The Australian Federal Government is set to review general insurance broker commissions and non-monetary benefits in three years after Commissioner Kenneth Hayne made clear that he is generally opposed to financial services regime exemptions and carve-outs.
The general insurance conflicted remuneration carve-out was achieved as part of the 2012 Future of Financial Advice (FOFA) reforms.
While he hasn’t directly called for a ban on broker commissions, the National Insurance Brokers Association (NIBA) says it’s time “to think about the future of broking and broking remuneration”.
Broker commissions were not highlighted as an issue during the hearings, but Commissioner Hayne says in his final report released late yesterday that they should be part of a review of financial advice scheduled to start in three years.
“The commissioner is keen to simplify the overall legislative framework to, by and large, remove exemptions, carve-outs and qualifications,” NIBA CEO Dallas Booth told insuranceNEWS.com.au.
“Because there is no basis for recommending reform on [broker] commissions he hasn’t, but he is interested in the over-arching approach of removing exemptions wherever possible.”
Mr Booth says there are strong arguments in favour of the general insurance exemption continuing, but there is a lot of distrust around commission structures in general due to experiences in other areas of financial services.
“The review in three years gives us a chance to think about the future of broking and broking remuneration, and that is something I will be suggesting to the NIBA board,” he said.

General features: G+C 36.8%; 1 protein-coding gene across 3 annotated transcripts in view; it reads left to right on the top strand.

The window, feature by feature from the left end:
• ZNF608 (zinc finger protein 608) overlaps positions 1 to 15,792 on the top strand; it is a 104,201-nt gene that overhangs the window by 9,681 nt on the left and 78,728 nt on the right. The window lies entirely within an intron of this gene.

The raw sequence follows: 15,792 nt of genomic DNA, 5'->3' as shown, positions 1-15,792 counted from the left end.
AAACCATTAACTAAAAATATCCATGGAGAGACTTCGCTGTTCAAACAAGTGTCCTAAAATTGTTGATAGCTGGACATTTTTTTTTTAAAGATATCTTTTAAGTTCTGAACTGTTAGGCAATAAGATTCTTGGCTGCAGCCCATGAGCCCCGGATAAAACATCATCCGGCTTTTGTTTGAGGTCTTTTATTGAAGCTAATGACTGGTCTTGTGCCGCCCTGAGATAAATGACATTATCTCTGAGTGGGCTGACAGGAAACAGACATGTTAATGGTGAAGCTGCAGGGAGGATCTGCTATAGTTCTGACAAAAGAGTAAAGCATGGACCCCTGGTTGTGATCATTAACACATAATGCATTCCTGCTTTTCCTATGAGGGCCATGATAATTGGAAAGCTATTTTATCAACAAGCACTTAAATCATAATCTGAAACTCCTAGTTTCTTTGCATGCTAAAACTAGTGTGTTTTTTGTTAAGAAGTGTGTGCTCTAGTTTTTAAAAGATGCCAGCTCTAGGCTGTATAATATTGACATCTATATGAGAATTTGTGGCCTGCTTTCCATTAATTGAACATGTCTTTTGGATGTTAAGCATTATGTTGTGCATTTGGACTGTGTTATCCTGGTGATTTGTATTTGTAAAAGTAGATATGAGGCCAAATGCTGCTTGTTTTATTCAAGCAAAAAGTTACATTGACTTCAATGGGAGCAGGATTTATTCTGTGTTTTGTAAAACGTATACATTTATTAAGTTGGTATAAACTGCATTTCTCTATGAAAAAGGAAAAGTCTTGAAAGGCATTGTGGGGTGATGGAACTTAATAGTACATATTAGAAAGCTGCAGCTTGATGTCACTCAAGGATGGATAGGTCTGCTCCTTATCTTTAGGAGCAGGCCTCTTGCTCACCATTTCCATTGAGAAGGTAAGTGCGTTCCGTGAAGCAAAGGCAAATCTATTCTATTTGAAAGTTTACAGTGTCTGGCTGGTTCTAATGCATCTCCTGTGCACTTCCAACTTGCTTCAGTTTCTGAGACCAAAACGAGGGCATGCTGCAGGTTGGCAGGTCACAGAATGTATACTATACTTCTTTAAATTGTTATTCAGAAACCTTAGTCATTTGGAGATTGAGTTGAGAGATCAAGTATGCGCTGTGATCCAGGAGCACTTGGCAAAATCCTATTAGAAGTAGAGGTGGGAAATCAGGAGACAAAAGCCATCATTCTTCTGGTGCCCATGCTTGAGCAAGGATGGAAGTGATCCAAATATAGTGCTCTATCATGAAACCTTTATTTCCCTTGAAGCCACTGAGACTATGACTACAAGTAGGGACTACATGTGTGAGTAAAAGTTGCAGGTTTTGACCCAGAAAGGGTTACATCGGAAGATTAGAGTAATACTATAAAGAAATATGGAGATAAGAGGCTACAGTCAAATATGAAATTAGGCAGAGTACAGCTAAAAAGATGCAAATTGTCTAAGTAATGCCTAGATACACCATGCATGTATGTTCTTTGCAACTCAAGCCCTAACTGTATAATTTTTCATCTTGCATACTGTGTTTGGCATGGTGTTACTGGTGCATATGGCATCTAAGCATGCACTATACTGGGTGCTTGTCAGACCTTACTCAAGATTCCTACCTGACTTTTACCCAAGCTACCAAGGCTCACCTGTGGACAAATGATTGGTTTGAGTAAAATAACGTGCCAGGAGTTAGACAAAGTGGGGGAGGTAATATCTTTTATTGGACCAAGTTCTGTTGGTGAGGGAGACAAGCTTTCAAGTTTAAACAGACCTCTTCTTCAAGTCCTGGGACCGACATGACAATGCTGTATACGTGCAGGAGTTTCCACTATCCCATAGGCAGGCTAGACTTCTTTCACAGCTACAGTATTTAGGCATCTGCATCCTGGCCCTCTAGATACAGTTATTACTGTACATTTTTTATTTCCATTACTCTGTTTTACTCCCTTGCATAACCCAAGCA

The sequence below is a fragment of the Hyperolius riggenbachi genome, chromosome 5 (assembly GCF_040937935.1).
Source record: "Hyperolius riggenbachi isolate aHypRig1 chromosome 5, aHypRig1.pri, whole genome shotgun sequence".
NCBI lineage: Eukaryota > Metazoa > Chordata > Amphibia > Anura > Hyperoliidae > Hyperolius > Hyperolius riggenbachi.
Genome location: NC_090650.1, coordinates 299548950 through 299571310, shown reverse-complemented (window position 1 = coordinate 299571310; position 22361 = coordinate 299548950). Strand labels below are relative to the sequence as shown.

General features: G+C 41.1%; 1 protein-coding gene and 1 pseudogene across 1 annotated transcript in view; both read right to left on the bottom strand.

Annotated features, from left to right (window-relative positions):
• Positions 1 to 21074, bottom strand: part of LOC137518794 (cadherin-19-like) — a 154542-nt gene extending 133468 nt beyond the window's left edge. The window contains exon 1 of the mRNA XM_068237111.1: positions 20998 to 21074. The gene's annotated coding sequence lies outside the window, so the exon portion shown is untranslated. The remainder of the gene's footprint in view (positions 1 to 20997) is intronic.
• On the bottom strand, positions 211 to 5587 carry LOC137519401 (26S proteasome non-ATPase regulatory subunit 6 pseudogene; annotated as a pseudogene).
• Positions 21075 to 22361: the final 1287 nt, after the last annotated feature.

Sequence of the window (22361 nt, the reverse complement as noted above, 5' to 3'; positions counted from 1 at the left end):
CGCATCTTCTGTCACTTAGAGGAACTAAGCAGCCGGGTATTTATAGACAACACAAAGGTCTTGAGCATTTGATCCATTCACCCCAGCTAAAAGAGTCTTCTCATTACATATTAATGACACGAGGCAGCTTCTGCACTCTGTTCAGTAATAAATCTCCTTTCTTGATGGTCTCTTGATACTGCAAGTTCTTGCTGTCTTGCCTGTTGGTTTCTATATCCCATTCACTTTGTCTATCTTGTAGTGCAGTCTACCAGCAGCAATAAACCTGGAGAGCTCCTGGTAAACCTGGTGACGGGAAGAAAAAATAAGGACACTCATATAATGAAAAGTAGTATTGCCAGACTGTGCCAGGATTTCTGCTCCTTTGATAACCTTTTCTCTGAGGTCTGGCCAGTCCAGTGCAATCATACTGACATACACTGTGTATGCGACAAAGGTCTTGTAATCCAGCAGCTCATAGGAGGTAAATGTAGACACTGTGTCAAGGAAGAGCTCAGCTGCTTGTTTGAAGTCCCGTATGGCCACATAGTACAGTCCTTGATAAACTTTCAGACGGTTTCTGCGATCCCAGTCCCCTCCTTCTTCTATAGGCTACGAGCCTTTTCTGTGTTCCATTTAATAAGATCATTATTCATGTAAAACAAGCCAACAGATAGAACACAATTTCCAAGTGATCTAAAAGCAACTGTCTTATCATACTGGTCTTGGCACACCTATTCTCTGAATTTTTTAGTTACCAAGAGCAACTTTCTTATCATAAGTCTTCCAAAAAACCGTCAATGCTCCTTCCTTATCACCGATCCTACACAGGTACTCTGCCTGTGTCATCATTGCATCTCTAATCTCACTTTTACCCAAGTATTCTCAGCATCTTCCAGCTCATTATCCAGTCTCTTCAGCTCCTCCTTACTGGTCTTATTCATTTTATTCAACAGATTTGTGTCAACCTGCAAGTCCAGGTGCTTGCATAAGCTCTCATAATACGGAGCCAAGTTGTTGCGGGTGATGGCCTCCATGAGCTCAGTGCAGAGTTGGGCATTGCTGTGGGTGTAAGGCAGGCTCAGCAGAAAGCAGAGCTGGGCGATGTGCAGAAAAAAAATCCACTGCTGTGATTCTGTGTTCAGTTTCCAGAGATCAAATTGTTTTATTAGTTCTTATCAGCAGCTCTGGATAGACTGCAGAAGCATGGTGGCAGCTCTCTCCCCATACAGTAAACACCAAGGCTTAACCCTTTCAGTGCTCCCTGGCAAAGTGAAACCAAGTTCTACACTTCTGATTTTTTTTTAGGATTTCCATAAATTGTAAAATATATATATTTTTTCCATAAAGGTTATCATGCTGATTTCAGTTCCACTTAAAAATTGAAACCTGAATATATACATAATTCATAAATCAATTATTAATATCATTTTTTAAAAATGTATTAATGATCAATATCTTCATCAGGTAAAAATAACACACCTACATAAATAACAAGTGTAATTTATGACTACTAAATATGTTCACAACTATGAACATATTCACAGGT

“There is time to give some very careful reflection as to whether we want to argue in favour of the status quo or move to a different position.”
Both the Government and the Labor Party have said they will adopt the Hayne royal commission recommendations, signalling the proposed review will go ahead whoever wins this year’s election.
NIBA is continuing to review other proposals in the Hayne report and will clarify whether a recommendation for mandatory individual financial adviser registration extends to brokers.
Commissioner Hayne’s plan to reduce carve-outs is also reflected in a recommendation to end the claims-handling exemption from the definition of financial services, allowing greater ASIC scrutiny.
He says that where possible conflicts of interest should be eliminated, rather than “managed”.
Mr Booth says the royal commission has highlighted the need for high standards across the financial services sector.
“Clearly the level of tolerance for misconduct and for breaches is much reduced from now on and there is a much higher expectation on firms to identify, report and deal with misconduct and take steps to make sure it is not repeated,” he said.
“That is a really strong message we will be putting out to our members as well.”
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